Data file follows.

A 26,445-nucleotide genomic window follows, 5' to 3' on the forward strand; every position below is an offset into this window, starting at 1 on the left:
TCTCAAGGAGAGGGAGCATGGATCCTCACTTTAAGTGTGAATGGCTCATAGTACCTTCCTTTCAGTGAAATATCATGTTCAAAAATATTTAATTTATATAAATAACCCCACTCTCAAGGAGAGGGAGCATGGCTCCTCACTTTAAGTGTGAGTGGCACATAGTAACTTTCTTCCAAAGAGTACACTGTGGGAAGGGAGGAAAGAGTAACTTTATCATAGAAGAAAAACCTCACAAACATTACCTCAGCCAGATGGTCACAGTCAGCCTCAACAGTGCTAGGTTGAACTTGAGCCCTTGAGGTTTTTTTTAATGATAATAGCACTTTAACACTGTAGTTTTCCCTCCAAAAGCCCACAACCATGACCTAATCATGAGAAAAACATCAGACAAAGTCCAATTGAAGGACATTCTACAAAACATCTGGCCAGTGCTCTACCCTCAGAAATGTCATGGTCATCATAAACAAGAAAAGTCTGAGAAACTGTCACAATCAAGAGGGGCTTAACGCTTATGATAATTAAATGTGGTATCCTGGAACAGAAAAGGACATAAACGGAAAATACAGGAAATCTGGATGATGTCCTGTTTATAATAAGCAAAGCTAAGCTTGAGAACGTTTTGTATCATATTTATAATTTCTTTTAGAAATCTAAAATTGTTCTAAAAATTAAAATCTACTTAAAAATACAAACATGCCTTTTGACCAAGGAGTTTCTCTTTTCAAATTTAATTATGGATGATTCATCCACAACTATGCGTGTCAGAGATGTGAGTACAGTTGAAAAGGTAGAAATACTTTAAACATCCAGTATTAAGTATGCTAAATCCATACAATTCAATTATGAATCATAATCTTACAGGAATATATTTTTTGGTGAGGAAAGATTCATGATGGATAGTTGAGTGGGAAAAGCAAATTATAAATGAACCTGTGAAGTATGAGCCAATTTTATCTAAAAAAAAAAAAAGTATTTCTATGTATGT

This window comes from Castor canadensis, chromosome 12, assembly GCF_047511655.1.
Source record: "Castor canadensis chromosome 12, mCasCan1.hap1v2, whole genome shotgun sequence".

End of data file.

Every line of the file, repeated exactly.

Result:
A 26,445-nucleotide genomic window follows, 5' to 3' on the forward strand; every position below is an offset into this window, starting at 1 on the left:
TCTCAAGGAGAGGGAGCATGGATCCTCACTTTAAGTGTGAATGGCTCATAGTACCTTCCTTTCAGTGAAATATCATGTTCAAAAATATTTAATTTATATAAATAACCCCACTCTCAAGGAGAGGGAGCATGGCTCCTCACTTTAAGTGTGAGTGGCACATAGTAACTTTCTTCCAAAGAGTACACTGTGGGAAGGGAGGAAAGAGTAACTTTATCATAGAAGAAAAACCTCACAAACATTACCTCAGCCAGATGGTCACAGTCAGCCTCAACAGTGCTAGGTTGAACTTGAGCCCTTGAGGTTTTTTTTAATGATAATAGCACTTTAACACTGTAGTTTTCCCTCCAAAAGCCCACAACCATGACCTAATCATGAGAAAAACATCAGACAAAGTCCAATTGAAGGACATTCTACAAAACATCTGGCCAGTGCTCTACCCTCAGAAATGTCATGGTCATCATAAACAAGAAAAGTCTGAGAAACTGTCACAATCAAGAGGGGCTTAACGCTTATGATAATTAAATGTGGTATCCTGGAACAGAAAAGGACATAAACGGAAAATACAGGAAATCTGGATGATGTCCTGTTTATAATAAGCAAAGCTAAGCTTGAGAACGTTTTGTATCATATTTATAATTTCTTTTAGAAATCTAAAATTGTTCTAAAAATTAAAATCTACTTAAAAATACAAACATGCCTTTTGACCAAGGAGTTTCTCTTTTCAAATTTAATTATGGATGATTCATCCACAACTATGCGTGTCAGAGATGTGAGTACAGTTGAAAAGGTAGAAATACTTTAAACATCCAGTATTAAGTATGCTAAATCCATACAATTCAATTATGAATCATAATCTTACAGGAATATATTTTTTGGTGAGGAAAGATTCATGATGGATAGTTGAGTGGGAAAAGCAAATTATAAATGAACCTGTGAAGTATGAGCCAATTTTATCTAAAAAAAAAAAAAGTATTTCTATGTATGT

This window comes from Castor canadensis, chromosome 12, assembly GCF_047511655.1.
Source record: "Castor canadensis chromosome 12, mCasCan1.hap1v2, whole genome shotgun sequence".